I am, Yours, etc.,
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Poor Service In Toronto
I feel constrained to write to you, though I have only during this year become a reader of your excellent magazine. I am not given to superlatives in this field, being a journalist myself, but both my Editor and I feel we have at last found a motoring magazine with both knowledge and integrity.
As an Englishman living in Canada it presents its problems, but it does help to give one an unbiased view on the relative values of English and American cars. In view of some the the arguments which have appeared in your columns, may I add these words.
So far as I can see, the value of an English car for the sort of conditions under which the average North American drives is very limited. It is light on petrol, but petrol is cheap, it is not noticeably cheaper to buy, unless one buys the baby models, and service is very bad indeed. Let me give an example. I drive a fairly recently acquired M.G.”Y” model. Recently, as a result of driving at 65-70 over not-very-well-surfaced roads, the exhaust pipe cracked and finally broke in two. No such pipe was available at the huge B.M.C. depot in Toronto, and it has taken nearly a month for one to be brought in from Hamilton, about 35 miles away. In the meantime, my exhaust pipe had been welded together by a German, and had broken again. When the new pipe was fitted it was found to be misaligned, so that it protruded from the right hand side of the car, under the door. It was heated and straightened again. Less than one hour after driving away, the pipe, the new one mark you, had fallen away from the flange. My service man repaired it free, at his own cost, since apparently Morris Motors take the old R.A.F. attitude to matters of this sort so far as guarantees are concerned.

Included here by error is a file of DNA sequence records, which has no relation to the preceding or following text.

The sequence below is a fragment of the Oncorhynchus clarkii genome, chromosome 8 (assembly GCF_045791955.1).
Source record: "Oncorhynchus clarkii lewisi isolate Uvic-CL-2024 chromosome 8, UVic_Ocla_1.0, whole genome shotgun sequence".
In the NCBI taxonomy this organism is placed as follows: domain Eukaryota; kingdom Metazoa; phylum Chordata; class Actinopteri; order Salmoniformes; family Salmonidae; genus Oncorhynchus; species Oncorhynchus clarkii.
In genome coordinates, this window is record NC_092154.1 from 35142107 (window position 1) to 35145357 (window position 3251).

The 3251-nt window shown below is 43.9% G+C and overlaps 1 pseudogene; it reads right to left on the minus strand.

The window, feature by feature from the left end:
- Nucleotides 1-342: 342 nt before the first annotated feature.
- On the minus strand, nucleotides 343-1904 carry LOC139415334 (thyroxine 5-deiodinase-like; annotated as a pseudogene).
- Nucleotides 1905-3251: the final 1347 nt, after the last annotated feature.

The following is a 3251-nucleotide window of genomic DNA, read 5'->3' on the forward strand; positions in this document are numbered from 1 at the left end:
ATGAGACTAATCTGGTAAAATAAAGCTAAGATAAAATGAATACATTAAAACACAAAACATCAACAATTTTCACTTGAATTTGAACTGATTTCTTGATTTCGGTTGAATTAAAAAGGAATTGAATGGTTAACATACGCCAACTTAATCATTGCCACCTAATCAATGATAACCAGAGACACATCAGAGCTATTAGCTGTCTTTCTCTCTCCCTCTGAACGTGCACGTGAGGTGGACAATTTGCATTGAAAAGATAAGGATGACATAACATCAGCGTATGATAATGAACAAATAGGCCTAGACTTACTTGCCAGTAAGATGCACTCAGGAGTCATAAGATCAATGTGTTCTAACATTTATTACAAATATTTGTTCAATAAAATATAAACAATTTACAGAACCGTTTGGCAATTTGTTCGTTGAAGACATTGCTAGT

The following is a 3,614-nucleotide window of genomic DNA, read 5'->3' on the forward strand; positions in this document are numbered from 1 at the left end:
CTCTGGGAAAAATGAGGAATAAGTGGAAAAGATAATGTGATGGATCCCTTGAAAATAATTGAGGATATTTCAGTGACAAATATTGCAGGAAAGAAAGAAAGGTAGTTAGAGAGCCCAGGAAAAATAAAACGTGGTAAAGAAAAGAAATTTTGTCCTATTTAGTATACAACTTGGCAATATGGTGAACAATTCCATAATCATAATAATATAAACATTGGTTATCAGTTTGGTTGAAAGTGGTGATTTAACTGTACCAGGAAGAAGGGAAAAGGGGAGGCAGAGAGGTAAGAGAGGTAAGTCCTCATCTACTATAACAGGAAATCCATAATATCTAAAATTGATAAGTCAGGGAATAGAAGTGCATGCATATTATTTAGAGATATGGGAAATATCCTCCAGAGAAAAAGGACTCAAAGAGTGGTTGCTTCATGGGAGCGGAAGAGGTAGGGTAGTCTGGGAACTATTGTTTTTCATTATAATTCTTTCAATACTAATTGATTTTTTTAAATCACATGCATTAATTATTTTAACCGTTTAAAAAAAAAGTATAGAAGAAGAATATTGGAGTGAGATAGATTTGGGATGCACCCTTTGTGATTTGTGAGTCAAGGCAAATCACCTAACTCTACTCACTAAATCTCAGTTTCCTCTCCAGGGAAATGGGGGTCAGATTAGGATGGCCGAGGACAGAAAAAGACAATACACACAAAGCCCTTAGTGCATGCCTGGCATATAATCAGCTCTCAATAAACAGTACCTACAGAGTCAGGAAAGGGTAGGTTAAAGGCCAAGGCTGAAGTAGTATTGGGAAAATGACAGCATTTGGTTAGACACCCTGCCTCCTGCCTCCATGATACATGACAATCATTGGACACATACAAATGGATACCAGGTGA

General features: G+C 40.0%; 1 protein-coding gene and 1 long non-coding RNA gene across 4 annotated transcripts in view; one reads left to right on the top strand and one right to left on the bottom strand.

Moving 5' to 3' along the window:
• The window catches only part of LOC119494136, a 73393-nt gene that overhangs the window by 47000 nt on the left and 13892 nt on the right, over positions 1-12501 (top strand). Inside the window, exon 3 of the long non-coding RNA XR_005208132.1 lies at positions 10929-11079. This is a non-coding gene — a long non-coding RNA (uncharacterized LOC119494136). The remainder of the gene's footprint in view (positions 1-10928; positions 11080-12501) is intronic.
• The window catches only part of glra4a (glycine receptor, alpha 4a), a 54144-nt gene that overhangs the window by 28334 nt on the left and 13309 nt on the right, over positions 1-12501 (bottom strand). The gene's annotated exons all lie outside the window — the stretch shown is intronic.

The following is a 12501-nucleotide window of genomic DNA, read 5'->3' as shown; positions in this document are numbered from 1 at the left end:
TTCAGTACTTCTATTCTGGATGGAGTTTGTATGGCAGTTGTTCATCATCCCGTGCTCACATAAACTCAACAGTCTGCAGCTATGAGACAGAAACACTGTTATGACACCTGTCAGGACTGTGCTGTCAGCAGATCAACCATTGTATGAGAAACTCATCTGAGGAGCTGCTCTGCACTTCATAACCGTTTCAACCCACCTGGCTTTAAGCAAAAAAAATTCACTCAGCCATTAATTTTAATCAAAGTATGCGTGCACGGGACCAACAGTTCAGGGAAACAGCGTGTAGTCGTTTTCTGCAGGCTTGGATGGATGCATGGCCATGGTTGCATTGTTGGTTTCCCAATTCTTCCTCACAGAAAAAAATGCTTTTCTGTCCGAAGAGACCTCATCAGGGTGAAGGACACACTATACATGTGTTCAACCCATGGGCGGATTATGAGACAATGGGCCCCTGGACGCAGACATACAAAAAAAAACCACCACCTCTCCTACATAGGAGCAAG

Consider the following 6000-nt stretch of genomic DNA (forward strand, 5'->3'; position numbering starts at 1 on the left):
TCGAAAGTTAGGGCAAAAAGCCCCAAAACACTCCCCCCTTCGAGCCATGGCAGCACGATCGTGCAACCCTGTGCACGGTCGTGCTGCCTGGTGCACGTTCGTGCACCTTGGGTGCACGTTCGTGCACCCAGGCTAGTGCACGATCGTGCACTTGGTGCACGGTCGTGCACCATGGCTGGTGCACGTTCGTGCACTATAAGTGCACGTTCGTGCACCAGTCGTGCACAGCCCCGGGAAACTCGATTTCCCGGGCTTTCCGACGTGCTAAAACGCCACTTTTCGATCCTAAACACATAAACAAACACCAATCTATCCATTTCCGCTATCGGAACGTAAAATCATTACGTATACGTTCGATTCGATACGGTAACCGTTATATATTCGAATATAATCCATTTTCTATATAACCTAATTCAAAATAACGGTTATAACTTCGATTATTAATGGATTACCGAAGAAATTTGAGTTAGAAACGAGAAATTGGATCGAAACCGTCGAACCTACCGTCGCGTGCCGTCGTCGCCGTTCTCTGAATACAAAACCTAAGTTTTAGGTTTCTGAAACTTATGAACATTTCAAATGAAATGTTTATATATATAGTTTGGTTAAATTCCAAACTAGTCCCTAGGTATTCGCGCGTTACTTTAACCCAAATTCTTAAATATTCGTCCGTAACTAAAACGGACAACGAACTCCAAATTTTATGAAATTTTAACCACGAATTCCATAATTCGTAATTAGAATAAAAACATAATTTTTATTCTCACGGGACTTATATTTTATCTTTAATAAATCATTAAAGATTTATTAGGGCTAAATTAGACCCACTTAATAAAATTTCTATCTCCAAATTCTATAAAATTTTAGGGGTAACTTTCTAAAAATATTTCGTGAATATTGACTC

Further, owing to the incredible design of the rear wings with built-in lamps, and much the same applies to Jaguar side lamps for that matter, the salt on the roads here has eaten away the entire lamp structure in the six years of the car’s life. Needing a new wing therefore, I applied for it. Non-existent, of course, even in Hamilton, and one is being flown over for me from England, doubtless at incredible cost, either to me or the M.G. Car Co. Meanwhile, the inevitable German firm has a vast spare parts and repair depot worth $1,000,000 in Toronto itself. And now we read of the invasion of D.K.W. as well, to bring Teutonic zeal to a peak.
Now with the American cars, which no driver would willingly like to own in Britain, the”tight little isle,” good service is provided, as well as a car which runs for thousands of miles with very little trouble. Lighters, hefty seats and transmissions, amazingly quiet five-litre engines, efficient heaters and brakes are all part and parcel of these giant family cars which really carry a family, and soften out the bumps on Canada’s terrible side roads.
I drive an M.G. for the sporting side of things, if anyone wants to know.
For some weeks I have been burning to write this letter, since the DB3S v. American cars argument is driving me silly. It boils down to this; if you must compare British cars with American stay in your price brackets. The only valid comparison with a Chev Six is a Ford Popular, because they are both the cheapest cars made in their respective countries. And the Chev, compared with an average wage of $60 a week is a lot cheaper than the Popular at an average wage of £10. (The Chev costs $2,000 or thereabouts.)